Senior living communities are finding that a greater percentage of their residents currently possess long term care insurance more than their resident populations of 10 to 15 years ago. To effectively train staff and educate residents and their families, it’s vital that administrators are aware of long term care insurance. To answer the question, “What is long term care insurance?” we must take a deeper look at coverage and requirements.
What Does Long Term Care Insurance Cover?
Long term care insurance coverage is customized to each individual. Policies may cover:
- Nursing home care
- Assisted living or personal care facilities
- Home health care
- Adult day care
However, long term care won’t necessarily cover all of the options. Because of this, it’s important that residents and their families understand what their policies do cover.
To avoid misunderstanding and disappointment down the road, it can be helpful to review policies with families, residents, and prospective residents. To ensure that they understand how your facility is licensed and what their policy requires, request that they bring in their policy for review.
What Are the Assisted Living Insurance Requirements?
Many policies have a waiting or elimination period that requires residents to receive care prior to the policy paying out. Most often, residents must receive care anywhere from 20 to 100 days ahead of time.
Policies also usually require that the resident is receiving help with two or three activities of daily living such as:
- Continence care
- Eating (being fed by a caregiver, not food preparation)
Ironically, the most common reason a resident needs assisted living care is for medication administration, which is rarely considered to be an activity of daily living. The level of assistance needed is also something to take into account. Does the resident need standby assistance or hands-on assistance? Do the activities require help every time they’re performed? In addition, most policies have a provision for memory care where residents must be placed in a protected environment.
Tackling Long-Term Care Insurance Claims
Over the years, many companies have liberalized the administration of policies that only covered nursing homes. Now, most include assisted living facilities or personal care homes.
However, when many policies were first issued, assisted living facilities were not in existence and alternative care benefit provisions could have been put in place. There is no harm in filing a claim for residents, but facilities should be upfront with them so they understand that the policy requires a different type of licensing and the claim may be denied.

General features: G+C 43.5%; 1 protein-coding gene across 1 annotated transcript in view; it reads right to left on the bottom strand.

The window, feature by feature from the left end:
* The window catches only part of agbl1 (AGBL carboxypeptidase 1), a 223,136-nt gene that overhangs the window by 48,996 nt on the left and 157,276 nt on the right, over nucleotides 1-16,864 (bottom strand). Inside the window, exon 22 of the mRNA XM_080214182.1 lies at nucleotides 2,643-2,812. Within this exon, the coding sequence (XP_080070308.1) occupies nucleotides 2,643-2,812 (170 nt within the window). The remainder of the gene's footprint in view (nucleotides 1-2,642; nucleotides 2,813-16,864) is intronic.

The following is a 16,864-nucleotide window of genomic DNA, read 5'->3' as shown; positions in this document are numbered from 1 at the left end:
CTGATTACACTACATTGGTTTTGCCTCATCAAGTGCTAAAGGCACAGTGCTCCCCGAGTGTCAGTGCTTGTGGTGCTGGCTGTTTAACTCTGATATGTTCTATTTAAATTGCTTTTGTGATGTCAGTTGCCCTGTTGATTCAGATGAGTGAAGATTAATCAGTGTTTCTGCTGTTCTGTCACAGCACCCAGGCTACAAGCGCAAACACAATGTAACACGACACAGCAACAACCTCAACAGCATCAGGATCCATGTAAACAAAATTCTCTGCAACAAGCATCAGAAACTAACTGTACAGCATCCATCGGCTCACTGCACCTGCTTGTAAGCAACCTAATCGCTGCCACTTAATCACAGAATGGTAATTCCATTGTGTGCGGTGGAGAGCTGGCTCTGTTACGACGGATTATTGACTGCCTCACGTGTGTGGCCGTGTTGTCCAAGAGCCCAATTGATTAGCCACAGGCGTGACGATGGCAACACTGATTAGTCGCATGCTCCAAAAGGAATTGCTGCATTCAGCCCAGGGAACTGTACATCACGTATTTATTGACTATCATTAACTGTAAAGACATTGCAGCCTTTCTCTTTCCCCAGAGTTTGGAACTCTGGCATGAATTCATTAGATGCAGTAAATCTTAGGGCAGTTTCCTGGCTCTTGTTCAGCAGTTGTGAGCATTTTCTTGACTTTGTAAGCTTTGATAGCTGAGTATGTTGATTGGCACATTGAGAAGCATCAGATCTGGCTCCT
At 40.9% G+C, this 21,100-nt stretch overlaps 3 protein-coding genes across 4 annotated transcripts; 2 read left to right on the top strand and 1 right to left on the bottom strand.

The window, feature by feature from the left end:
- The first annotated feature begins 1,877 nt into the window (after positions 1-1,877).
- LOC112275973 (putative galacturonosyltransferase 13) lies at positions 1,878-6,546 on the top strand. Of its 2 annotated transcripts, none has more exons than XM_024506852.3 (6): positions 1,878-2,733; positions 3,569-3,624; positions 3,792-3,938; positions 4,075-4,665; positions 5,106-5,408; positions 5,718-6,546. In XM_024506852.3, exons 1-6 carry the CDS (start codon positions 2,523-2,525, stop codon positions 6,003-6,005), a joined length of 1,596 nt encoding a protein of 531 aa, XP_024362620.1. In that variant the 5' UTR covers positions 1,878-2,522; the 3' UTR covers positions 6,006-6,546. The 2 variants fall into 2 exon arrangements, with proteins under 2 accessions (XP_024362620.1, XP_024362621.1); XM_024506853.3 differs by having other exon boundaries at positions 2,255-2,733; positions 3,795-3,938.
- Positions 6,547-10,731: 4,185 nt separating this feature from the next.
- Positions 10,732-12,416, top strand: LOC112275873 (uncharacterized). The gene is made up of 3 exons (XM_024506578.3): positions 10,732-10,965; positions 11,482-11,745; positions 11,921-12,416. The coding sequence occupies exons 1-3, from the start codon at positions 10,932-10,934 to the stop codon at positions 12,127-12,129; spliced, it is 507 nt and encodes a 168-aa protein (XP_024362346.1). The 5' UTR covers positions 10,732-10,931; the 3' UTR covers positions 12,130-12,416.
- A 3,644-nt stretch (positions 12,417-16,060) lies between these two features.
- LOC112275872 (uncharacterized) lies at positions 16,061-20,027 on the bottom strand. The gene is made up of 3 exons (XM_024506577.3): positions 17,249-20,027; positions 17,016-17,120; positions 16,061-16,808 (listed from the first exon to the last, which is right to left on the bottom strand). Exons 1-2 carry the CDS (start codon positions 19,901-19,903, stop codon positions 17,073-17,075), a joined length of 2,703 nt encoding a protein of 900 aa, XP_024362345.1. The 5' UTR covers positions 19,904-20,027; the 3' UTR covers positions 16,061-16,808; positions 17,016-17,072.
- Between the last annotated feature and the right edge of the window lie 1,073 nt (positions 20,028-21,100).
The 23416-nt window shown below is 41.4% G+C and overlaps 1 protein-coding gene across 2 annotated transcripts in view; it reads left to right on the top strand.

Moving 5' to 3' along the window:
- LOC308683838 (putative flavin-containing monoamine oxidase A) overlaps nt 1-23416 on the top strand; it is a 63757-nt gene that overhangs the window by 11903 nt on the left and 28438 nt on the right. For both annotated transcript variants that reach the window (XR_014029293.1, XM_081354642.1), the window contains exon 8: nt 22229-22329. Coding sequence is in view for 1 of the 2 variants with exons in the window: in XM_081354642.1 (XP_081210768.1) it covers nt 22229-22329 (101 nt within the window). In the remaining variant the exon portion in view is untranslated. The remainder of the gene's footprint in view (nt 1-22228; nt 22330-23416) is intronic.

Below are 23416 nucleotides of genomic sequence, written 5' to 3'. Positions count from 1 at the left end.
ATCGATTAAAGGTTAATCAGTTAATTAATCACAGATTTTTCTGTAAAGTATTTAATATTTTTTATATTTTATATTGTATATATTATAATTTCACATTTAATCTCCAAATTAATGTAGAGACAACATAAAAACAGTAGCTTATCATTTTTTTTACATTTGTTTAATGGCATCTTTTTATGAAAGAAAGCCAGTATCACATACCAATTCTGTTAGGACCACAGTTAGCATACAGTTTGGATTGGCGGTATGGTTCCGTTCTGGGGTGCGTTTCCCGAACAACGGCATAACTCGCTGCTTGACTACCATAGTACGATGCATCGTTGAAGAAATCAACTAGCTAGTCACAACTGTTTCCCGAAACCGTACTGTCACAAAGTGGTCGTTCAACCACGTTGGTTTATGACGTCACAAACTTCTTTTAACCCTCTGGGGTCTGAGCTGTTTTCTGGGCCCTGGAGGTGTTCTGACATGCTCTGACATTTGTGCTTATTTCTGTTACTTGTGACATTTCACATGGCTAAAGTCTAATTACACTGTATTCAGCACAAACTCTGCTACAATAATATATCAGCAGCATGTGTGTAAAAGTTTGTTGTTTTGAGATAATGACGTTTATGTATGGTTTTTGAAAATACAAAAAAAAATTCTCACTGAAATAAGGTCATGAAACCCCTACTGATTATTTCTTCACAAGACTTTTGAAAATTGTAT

Remember, long term care insurance claims can always be appealed or resubmitted when the level, care, or facility type changes. Unfortunately, some residents make the mistake of canceling the policy if a denial is received. This can be detrimental to families and residents who have faithfully paid thousands of dollars in premiums for coverage, just to be denied when care is needed the most.
As hard as it may be for residents and families to bite the bullet and continue paying on their policies, you should reinforce the need to keep the policy in motion. It’s not a question of “if” the care needs will increase over time, but “when” they’ll increase. When they do, the claim can be resubmitted. If the resident appeals a claim and the insurance company upholds their decision to deny, they can always appeal to the state’s insurance commissioner.
Senior Care Insurance Premiums
Residents may find over time that premium increases make it difficult to keep policies. Before they cancel their policy, encourage residents to contact the insurance company. They can inquire about potentially modifying their policy to preserve it and maintain or reduce the premium. Insurance companies will often agree to remove an inflation rider and decrease the daily benefit or length of coverage. This will ensure that the coverage will be affordable enough for them to keep the policy in place in the event of a future claim.
The Future of Long-Term Care Insurance
What’s ahead for long term care insurance? Most companies no longer offer the type of coverage seniors currently have, but a hybrid that combines long term care insurance and life insurance. Under these plans, if the coverage is not used for long term care, an amount is paid as life insurance to a resident’s heirs.
While new plans can be very advantageous compared to traditional “use it or lose it” policies, the cost is considerably more. No matter what coverage you may personally be considering, remember that long term care insurance is medically underwritten. The healthier and younger an individual is when applying, the more likely they are to be accepted for coverage.
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